- Does a Non Compete Hold Up if You Are Laid Off?
- Can a Non Compete Prevent You From Working? | Non Compete
- Does a Non Compete Hold Up If You Resign? | Non-Compete Clause
Can an Employee Refuse to Sign a Non-Compete? | Employees Non-Compete
Can an employee refuse to sign a non-compete? If you’re a professional, it’s very likely the employer will make you sign an employment agreement or perhaps an independent contractor agreement. And most of the time, a non-compete will be included in the employment agreement. A non-compete is a restrictive covenant, and a restrictive covenant essentially stops the employee from doing something either during or after the employment relationship has been terminated. Suppose a professional has been presented with an employment agreement containing an amount of non-compete. In that case, the potential employee can undoubtedly say, I’m not going to sign the non-compete if you want me to be a part of this company. And then, the company can tell you that unless you sign the non-compete, we will not offer you the position.
So, it’s a matter of negotiation and leverage. Most employers will not say, fine, you don’t have to sign a non-compete unless the employee is going to give something up. It is standard in the healthcare profession, sales, and other industries to have a non-compete. It’s just a standard part of being a professional. So, because your employer is asking you to sign an employment agreement containing a non-compete, they’re not out to get you. It’s just a normal part of doing business. Now, another question is whether that non-compete is reasonable or even enforceable or not. There are a few states where non-competes are entirely unenforceable. First, you need to check and see if your state is one of those. And then next, any state will take a reasonableness standard in determining whether the non-compete is enforceable.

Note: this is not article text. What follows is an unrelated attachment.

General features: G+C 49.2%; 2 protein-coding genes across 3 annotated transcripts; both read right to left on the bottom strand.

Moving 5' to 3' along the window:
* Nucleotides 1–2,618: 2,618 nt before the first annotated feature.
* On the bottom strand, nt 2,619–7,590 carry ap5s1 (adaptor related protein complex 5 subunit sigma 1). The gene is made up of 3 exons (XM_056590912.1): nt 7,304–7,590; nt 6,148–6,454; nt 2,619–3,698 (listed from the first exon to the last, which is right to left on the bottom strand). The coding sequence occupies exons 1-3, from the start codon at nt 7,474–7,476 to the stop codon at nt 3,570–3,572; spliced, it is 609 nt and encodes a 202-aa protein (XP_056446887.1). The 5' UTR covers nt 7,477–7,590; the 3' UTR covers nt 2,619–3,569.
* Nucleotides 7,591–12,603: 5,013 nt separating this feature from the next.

Is Non-Compete Enforceable or Reasonable in your State?
So, they’re going to say, alright, what is the scope? Meaning, what is the non-compete stopping you from doing? And then how long does it last? And then what is the geographic restriction? Like, how far? What is the territory where you cannot continue doing what you are doing for that employer? There will be a point for many of the people I assist with contract review where they say.
Because of the situation that they’re in, meaning they’re in a city that they grew up in, that they have family in, their kids go to school there. There’s no scenario where they would be able to move away from the city. The non-compete can be an absolute deal breaker. And others are moving to the city specifically for the job. They have no ties to the town, and they could care less if they have to move away after the contract ends.
Scenario Where the Non-Compete is Important
And so, in the first scenario where the non-compete is extremely important, as I said before, it can be a complete deal breaker. They can say, look, I’m not signing a contract with a non-compete. And most of the time, the employer will say, well, we’re going to find somebody else. Whereas it could be someone who could care less about the non-compete, it’s not even an issue. So, can the employer force the employee to sign a non-compete? Absolutely. They can make it a part of the employment contract.
And obviously, the employee will have to sign the employment contract before they start. But it certainly is up to the employee whether to sign it or not. If you’ve signed the non-compete, you must be willing to live up to and deal with that non-compete. I mean, many times, I get calls from people who have signed an employment agreement that contains a non-compete. Then after the contract terminates, they say, oh my God, this is such a terrible non-compete.